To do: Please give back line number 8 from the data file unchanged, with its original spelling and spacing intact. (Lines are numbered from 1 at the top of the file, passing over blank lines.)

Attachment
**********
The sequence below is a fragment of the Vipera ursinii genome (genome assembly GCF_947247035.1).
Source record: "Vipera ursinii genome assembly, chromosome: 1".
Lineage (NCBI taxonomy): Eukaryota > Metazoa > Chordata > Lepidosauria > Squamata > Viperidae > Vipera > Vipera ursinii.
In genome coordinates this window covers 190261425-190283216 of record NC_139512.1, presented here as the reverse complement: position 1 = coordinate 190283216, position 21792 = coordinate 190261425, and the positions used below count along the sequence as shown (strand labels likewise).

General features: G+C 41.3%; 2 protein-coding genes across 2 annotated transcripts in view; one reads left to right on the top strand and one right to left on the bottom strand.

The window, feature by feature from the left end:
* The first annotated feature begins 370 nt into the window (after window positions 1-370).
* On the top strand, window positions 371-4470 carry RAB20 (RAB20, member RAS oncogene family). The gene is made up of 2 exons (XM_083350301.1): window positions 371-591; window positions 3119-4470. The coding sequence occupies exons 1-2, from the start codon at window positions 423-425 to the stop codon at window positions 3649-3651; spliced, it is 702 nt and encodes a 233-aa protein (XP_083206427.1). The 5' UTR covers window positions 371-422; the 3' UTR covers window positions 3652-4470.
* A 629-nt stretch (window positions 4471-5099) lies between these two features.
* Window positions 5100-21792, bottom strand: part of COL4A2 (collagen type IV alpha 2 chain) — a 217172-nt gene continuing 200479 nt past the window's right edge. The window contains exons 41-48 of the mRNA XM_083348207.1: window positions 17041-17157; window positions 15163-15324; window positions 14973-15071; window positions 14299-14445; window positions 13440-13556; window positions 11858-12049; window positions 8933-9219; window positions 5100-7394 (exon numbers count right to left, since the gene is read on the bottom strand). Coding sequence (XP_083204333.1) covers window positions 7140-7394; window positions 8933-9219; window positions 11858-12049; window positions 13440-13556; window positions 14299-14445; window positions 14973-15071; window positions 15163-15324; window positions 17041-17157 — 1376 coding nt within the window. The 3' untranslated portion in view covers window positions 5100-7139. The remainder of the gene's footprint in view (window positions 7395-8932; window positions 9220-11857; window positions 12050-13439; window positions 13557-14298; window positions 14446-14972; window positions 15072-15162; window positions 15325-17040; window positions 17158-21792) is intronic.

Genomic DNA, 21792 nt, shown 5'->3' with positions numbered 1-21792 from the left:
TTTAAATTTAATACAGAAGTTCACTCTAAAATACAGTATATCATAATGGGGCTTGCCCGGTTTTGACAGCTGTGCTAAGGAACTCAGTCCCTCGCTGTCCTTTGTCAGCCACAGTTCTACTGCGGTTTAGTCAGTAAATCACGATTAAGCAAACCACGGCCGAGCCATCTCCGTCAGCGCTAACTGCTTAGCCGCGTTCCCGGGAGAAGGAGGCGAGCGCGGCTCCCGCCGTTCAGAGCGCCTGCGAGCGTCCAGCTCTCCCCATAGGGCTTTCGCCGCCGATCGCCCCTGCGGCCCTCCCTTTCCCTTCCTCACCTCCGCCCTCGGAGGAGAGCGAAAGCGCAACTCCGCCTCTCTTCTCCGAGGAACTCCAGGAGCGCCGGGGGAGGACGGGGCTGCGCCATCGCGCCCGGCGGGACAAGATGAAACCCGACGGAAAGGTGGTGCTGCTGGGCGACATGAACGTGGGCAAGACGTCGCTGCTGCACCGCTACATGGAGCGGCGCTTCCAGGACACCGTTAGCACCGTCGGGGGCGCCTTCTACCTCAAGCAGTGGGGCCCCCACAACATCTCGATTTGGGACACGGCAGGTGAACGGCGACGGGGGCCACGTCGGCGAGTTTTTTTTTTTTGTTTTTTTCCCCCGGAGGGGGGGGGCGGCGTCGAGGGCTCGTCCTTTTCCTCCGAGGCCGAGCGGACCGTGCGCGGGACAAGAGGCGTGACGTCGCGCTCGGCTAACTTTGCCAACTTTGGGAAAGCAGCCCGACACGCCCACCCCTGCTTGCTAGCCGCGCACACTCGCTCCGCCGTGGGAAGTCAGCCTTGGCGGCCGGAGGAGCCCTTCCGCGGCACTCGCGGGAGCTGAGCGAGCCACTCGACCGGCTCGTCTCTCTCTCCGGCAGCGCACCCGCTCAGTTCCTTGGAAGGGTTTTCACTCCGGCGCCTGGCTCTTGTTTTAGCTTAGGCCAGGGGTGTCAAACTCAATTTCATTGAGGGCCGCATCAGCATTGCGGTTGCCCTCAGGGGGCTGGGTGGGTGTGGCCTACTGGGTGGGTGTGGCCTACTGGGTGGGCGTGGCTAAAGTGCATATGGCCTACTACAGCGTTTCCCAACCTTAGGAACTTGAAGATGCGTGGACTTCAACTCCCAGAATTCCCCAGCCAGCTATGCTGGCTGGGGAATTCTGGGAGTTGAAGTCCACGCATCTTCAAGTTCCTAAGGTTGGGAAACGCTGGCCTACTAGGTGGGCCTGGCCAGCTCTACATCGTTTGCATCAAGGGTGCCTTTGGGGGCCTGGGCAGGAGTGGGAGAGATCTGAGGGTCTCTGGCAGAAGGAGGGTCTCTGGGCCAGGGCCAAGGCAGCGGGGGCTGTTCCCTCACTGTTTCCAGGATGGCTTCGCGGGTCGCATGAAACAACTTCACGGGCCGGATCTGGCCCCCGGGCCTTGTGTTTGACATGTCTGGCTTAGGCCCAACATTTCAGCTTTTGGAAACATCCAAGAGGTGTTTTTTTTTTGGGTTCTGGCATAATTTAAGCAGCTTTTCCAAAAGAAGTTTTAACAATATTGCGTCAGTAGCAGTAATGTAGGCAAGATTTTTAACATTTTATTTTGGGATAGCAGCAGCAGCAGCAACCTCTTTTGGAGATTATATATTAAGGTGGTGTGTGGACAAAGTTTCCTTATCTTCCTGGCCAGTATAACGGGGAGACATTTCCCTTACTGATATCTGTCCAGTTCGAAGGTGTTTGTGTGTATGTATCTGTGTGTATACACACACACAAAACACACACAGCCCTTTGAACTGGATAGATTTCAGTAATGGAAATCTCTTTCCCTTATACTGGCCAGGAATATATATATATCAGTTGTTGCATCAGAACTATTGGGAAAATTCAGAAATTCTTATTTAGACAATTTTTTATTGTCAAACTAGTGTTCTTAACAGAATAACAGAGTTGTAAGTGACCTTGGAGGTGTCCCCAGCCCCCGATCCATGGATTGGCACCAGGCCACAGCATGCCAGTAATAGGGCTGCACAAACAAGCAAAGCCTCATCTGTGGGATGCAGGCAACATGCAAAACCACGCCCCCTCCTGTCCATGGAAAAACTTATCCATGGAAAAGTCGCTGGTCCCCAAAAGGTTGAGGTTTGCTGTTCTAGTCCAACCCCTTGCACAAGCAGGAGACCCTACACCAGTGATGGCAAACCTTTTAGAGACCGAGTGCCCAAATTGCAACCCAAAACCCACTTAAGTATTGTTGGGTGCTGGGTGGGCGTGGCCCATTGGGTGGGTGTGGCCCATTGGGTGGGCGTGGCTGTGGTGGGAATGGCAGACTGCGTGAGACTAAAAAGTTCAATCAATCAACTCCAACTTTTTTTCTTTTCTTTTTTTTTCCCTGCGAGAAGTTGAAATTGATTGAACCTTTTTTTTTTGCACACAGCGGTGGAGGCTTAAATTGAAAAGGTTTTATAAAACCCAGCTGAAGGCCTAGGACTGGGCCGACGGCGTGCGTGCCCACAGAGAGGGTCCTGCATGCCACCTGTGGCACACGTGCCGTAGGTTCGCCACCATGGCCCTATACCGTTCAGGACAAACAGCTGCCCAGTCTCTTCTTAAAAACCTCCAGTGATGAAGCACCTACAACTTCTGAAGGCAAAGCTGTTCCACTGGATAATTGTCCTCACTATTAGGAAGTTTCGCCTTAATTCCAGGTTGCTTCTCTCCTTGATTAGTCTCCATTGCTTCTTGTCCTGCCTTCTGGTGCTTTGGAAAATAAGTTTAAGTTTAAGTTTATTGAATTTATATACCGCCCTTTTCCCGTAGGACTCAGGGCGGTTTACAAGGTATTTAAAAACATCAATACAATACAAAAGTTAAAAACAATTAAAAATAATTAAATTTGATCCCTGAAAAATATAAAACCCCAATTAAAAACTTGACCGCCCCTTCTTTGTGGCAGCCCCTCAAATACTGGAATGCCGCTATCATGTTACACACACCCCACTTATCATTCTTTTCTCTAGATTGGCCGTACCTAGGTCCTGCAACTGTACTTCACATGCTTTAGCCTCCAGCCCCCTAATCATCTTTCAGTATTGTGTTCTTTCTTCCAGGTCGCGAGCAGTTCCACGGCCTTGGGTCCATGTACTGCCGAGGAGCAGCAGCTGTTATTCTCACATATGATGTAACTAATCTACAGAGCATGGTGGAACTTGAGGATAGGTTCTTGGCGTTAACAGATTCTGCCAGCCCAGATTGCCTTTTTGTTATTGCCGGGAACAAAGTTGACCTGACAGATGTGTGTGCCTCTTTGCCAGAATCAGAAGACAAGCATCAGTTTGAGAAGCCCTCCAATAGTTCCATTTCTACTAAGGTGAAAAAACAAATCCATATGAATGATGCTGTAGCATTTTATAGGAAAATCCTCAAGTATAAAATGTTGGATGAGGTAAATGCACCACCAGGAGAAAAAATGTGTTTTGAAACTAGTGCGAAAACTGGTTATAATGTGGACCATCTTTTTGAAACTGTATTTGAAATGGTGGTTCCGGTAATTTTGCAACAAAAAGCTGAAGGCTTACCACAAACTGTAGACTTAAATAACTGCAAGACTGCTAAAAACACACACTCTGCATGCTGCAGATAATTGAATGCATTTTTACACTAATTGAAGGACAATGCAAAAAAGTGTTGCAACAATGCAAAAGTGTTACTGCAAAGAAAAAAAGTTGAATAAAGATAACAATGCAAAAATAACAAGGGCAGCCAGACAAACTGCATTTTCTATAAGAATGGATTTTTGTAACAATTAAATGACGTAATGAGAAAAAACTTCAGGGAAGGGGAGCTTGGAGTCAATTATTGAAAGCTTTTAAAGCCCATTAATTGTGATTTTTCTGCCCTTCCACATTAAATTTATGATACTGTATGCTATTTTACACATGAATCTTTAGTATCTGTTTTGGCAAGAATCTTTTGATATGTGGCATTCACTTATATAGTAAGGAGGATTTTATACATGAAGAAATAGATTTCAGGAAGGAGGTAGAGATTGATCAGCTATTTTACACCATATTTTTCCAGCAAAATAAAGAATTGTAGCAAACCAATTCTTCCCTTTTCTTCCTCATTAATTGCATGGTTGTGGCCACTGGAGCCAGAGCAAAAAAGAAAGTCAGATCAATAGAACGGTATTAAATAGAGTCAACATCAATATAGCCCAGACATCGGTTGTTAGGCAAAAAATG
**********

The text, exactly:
* On the top strand, window positions 371-4470 carry RAB20 (RAB20, member RAS oncogene family). The gene is made up of 2 exons (XM_083350301.1): window positions 371-591; window positions 3119-4470. The coding sequence occupies exons 1-2, from the start codon at window positions 423-425 to the stop codon at window positions 3649-3651; spliced, it is 702 nt and encodes a 233-aa protein (XP_083206427.1). The 5' UTR covers window positions 371-422; the 3' UTR covers window positions 3652-4470.